Focusing on correspondence, Lachlan Glanville’s article Reading Germaine Greer’s Mail, explores a collection of 50 years of letters, emails, faxes, telegrams and newsletters from academics, schoolchildren, radicals and housewives from all over the world to Germaine Greer. Fiona Ross’ article about Red Cross POW enquiry cards gives insight into the important communication work carried out by the Red Cross during the second world war.

Image: Lachlan Glanville and Fiona Ross

From the Grainger Museum collection

A public research query at the Grainger Museum recently turned up a fascinating experiment in keeping time for Grainger Curator Heather Gaunt when she discovered a Pinfold’s patent silent gravity metronome.

This remarkable timekeeper was brought to light in the process of sourcing material for a public research query from The Mona McBurney Collection, in the Grainger Museum Archive. Accessioned as part of a donation made in 1985 by the family of musician Mona McBurney (1862-1932), the metronome had not been photographed or fully documented by the Museum to date. Once the three separate metal parts – arm and legs – were fitted together correctly, in a delicate balance, the object revealed its true nature… a silent oscillating timekeeper.

Further research revealed some interesting facts. Patented in the USA on 31 March 1891, the ‘Improved Metronome’ was designed in England by Arthur Gough Pinfold. More

Image: Pinfold’s patent silent gravity metronome, c.1900. Grainger Museum, University of Melbourne 

The Three Graces: From painting to print

The Three Graces, housed in the Baillieu Library Print Collection, is a 1776 print by Thomas Watson (1750-1781) after a 1773 painting by Sir Joshua Reynolds (1723-1792). The large print was created using the mezzotint method. Mezzotint involves scraping and polishing the surface of a copper or steel plate engraving to create different tones with both soft shades and rich blacks. This technique was used often in the 17th, 18th and 19th centuries for the reproduction of paintings, particularly portraits.

The original painting was titled Three Ladies Adorning a Term of Hymen and it was commissioned by the politician Luke Gardiner, who was engaged to Elizabeth Montgomery, one of the three women depicted. Currently, the original painting is part of the Tate collection. More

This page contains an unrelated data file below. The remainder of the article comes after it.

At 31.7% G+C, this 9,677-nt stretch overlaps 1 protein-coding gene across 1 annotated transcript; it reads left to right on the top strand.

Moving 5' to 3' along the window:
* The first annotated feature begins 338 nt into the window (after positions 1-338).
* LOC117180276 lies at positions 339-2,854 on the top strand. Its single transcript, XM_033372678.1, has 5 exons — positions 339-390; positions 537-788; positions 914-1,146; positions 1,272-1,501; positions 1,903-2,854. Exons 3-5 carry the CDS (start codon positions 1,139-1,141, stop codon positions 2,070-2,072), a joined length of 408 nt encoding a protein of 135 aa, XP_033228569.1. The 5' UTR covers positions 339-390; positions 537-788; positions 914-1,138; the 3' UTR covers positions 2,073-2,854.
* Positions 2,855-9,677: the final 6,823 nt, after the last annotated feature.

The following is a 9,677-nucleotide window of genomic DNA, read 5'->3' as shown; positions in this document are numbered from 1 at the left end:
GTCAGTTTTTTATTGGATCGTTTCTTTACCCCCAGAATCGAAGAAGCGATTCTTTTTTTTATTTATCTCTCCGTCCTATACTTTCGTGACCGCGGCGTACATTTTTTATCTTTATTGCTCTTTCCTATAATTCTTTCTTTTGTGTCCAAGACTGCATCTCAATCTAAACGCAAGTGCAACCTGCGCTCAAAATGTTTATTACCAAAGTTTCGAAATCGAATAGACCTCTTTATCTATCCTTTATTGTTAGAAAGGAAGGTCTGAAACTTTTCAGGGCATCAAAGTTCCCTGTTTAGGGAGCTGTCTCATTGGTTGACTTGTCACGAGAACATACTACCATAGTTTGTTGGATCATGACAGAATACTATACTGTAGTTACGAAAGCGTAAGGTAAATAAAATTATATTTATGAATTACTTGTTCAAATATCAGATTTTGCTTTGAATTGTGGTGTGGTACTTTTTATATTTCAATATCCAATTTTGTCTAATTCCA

Image: Thomas Waston after Joshua Reynolds, The Three Graces Decorating a Terminal Figure of Hymen [detail], 1776. Baillieu Library Print Collection, University of Melbourne


Curators' perspective - Clement Meadmore: The art of mid-century design

Ian Potter Museum of Art, Saturday 1 December, 1.00pm to 2.00pm

For just over a decade beginning in the 1950s, Clement Meadmore produced a small range of innovative furniture and lighting designs, popular with architects, artists and designers. Modern homes designed by architects such as Robin Boyd and Peter McIntyre were not complete without Meadmore furniture or lighting, often placed alongside pieces by other renowned designers Frances Burke and Grant Featherston.

See iconic design pieces newly attributed to Meadmore, alongside a range of archival material on display for the first time.
Join guest curators Dean Keep and Jeromie Maver for a lively overview of this period in Meadmore’s life, including anecdotes from interviews with his colleagues, family and avid collectors.

Free event, Further information and bookings.

Image: Clement Meadmore, c.1952. Private collection, Melboure

Miegunyah Student Project Award 2018 presentations

Ian Potter Museum of Art, Tuesday 4 December and Wednesday 5 December 2018, 1.00- 2.00pm

The Ian Potter Museum of Art annually offers six competitive Awards of $1500 each to University of Melbourne students across all disciplines, for small projects focused on The Russell and Mab Grimwade ‘Miegunyah’ Collection. The Miegunyah Student Project Award scheme aims to give students experience in working in an interdisciplinary context with a significant and extensive material and visual culture collection. In recognition of the changing face of academic engagement these projects also give students the opportunity to think about how to share their research with a range of audiences and to make use of multiple modes of distribution.

Join us to hear this year's research outcomes undertaken by the 2018 Award recipients. Held over two days, the presentations will provide an opportunity to learn about the diverse range of projects worked on by the students.
Free event. Further information.  

Image: Emu egg with carved relief, nd. The University of Melbourne Art Collection. Gift of the Russell and Mab Grimwade Bequest 1973

Exhibitions at The University of Melbourne

Monkeemania in Australia

Ground floor, Baillieu Library, to Thursday 31 January 2019

Monkeemania in Australia celebrates the 50th anniversary of the Australian tour by the American band, The Monkees, in 1968. More broadly, it also provides a snapshot of everyday life in Australia at a very eventful time in history. 1968 was a roller coaster of a year, as a series of tumultuous events—including assassinations, heroic victories in sports, a bloody war, the publication of Gore Vidal's Myra Breckinridge, a devastating famine, and the premiere of 2001: A Space Odyssey—caused people to celebrate one day and despair the next.